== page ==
Erasmus Medical Center (Erasmus MC) in Rotterdam, the Netherlands, has a long and proud history as a teaching hospital and research facility, with the world-renowned Department of Virology working on viruses and the infections they cause at the molecular, patient and population levels.
It is thanks to their work, and that of similar centers around the world, that serious disease threats can be quickly detected and contained. Indeed, their work involves studying and monitoring a whole range of viruses, from those that cause severe acute respiratory syndrome (SARS) and Middle East respiratory syndrome (MERS), to Ebola, HIV, influenza, herpes and measles.
In addition to known viruses, their work also helps identify new and emerging pathogens that may pose threats to humans, which are becoming more common due to many factors – including globalisation, changing land use and climate change. The ongoing COVID-19 pandemic, now entering its fourth year, and the more recent mpox (monkeypox) public health emergency of international concern are just 2 recent examples, showing the significant impact that zoonotic diseases (those originating in animals) can have in our interconnected world.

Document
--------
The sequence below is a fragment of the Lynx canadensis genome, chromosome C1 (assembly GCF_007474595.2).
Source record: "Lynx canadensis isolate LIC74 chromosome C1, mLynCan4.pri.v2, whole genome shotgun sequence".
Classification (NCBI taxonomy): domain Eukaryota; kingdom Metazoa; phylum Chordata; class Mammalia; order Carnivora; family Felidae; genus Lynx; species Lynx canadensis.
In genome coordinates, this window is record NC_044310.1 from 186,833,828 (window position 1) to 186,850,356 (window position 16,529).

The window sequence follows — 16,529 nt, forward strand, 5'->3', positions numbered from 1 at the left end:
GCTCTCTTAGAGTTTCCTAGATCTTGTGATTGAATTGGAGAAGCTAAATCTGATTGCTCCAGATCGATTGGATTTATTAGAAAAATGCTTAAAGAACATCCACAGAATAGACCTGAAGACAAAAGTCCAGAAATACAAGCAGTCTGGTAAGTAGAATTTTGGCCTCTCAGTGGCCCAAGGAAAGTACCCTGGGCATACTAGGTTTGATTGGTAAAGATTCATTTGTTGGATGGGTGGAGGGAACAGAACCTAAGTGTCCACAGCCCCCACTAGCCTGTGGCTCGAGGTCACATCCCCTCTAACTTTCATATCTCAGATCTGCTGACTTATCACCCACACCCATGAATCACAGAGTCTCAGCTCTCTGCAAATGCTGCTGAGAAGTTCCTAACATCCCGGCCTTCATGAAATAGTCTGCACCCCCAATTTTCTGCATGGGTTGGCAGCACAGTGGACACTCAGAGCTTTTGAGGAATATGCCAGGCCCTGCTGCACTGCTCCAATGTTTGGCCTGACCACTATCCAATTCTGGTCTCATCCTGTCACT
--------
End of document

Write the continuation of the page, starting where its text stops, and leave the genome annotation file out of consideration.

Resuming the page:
To better understand the work of the Department of Virology, especially in the context of the COVID-19 pandemic, we spoke with Dr. Richard Molenkamp, a clinical molecular virologist who works there.
How long have you been working at Erasmus MC and what is your specific role here?
I have been working here for 4 and a half years, and my role is focused on molecular diagnostics – in other words, the analysis of markers in the genome of viruses to diagnose and monitor diseases, and to help clinicians make decisions about which therapies will work best for their patients.